Treating Chronic Pain

Treating Chronic Pain

by Douglas L. Gourlay, MD, MSc, FRCPC, FASAM

& Howard A. Heit, MD, FACP, FASAM

Expert authors received compensation from Janssen Pharmaceuticals, Inc. for their contributions to

Case Study Profile

  • Treating chronic back pain
  • Male
  • Age 30
Situation Overview

Mr. Jones is a 30-year-old computer programmer who suffered a work-related fall 3 years ago, which resulted in a herniated lumbar disc. Multiple lumbar surgeries were performed, culminating in an L4-S1 fusion with pedicle screws and bone grafts from the iliac crest. Unfortunately, the patient continued to suffer from moderately severe central lumbar region pain (7 to 8 out of 10) with right-sided radicular symptoms. Recent nerve conduction studies and MRI suggest a failed back syndrome and the patient is not considered to be a candidate for surgery. He is referred to your office for management of his chronic back and leg pain.


During the course of your risk assessment, you determine he has a CAGE Questionnaire Adapted to Include Drugs (CAGE–AID) score of 3 out of 4 and an Opioid Risk Tool (ORT) score of 10 which you interpret to suggest a significant risk for aberrant behavior. He has been in recovery from heroin abuse for the past 8 years and has been abstinent of all substances, including alcohol, for the past 2 years. Unfortunately, treatment with nonopioid analgesic pharmacotherapy and aggressive physical therapy has failed to meaningfully reduce his pain. His goal remains to improve sufficiently to return to work, at least on a part-time basis.

Key Learning

The key question here is not if there is risk, but rather, what is the risk, and more importantly, what is the best way to manage it? Mr. Jones, despite his elevated risk, has a potentially manageable pain syndrome which might respond to a cautious trial of opioid analgesic therapy. With carefully set limits and boundaries, including clearly identified treatment goals, his pain may be managed effectively.

It is important to clarify, from the outset, what Mr. Jones can expect from his treatment team and what his treatment team will need to expect of him. Specifically, patients suffering from chronic pain need to take an active role in their own pain management plan, including the management of possible risks for aberrant behavior.

By making Mr. Jones an integral part of the treatment team, we can explain the nature of a therapeutic trial of opioid analgesics and specifically define success of treatment. In addition, we can determine what strategies for exit management are available if opioid analgesics are shown to no longer be effective or a safe option for continued use.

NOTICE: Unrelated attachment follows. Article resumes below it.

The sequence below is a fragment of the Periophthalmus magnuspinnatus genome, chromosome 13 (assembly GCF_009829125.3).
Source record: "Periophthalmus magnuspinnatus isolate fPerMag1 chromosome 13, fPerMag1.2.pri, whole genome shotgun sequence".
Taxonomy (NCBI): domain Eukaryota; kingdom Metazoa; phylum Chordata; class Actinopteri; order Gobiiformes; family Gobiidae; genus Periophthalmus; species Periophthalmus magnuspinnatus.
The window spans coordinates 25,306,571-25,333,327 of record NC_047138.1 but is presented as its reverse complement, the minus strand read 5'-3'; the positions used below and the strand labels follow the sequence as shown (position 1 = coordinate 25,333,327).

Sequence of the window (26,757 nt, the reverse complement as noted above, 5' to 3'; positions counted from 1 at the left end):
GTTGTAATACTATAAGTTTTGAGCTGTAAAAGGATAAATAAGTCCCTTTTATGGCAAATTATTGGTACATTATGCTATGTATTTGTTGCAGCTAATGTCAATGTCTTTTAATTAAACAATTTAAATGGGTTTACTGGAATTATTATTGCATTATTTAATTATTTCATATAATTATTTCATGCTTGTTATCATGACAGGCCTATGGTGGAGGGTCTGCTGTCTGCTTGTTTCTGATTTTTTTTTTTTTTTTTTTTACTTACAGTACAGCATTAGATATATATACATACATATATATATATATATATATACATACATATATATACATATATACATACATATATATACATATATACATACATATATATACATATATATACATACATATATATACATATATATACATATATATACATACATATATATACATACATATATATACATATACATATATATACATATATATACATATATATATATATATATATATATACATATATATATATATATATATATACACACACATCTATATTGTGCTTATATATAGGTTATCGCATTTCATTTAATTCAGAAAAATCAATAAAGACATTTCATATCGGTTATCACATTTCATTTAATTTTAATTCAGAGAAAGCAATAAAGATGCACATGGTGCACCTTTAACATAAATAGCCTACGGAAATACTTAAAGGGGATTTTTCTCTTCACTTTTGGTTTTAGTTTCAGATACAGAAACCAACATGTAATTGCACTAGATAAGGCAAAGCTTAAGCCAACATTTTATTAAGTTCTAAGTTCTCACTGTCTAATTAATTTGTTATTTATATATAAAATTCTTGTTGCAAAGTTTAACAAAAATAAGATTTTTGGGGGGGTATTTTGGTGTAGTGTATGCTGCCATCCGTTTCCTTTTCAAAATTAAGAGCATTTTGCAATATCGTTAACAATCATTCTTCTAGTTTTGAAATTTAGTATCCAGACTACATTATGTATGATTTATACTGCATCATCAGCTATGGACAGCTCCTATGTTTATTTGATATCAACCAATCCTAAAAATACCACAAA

Given the elevated risk in this case, a review with an addiction medicine specialist may result in a risk management plan that includes referral to, and co-management by, a pain specialist program. Once therapeutic goals are achieved, the patient can be transferred back to the primary care physician with the option of referral to a specialty service, if necessary.

Urine drug testing (UDT) plays an important role in managing risk in any treatment plan. Beyond its obvious role in risk management, UDT also allows for objective and credible advocacy for the patient with relevant third-parties such as insurers or concerned family members. The treating physician should avoid treatment with morphine and codeine, because it would result in the presence of morphine in the urine and make it difficult to identify the use of illegal opioid analgesics. Similarly, any use of dietary supplements and over-the-counter medications must be disclosed prior to the interpretation of UDT results.

Consistent with your clinic policy, this patient agrees to consent to communicate with all members of the treatment team.

As the patient progresses through treatment, he is able to gradually return to full-time employment with routine pain scores in the 2 to 3 out of 10 range, through the appropriate use of a combination of opioid and nonopioid analgesic pharmacotherapy. He continues to remain active in recovery programs. All objective and subjective measures continue to support the impression of clinical stability.


When assessing a high-risk patient, it is important to establish your own level of comfort early on. By carefully assessing your experience and resources, it becomes easier to decide who to manage, co-manage, or refer on to specialty levels of care. As part of your assessment, keep in mind that predisposed does not mean predestined; an elevated risk profile complicates therapy, but it does not preclude it.

Risk management is a shared responsibility between the patient and the pain treatment team. Failure to establish an open relationship based on mutual trust and honesty can undermine even the most basic treatment goals.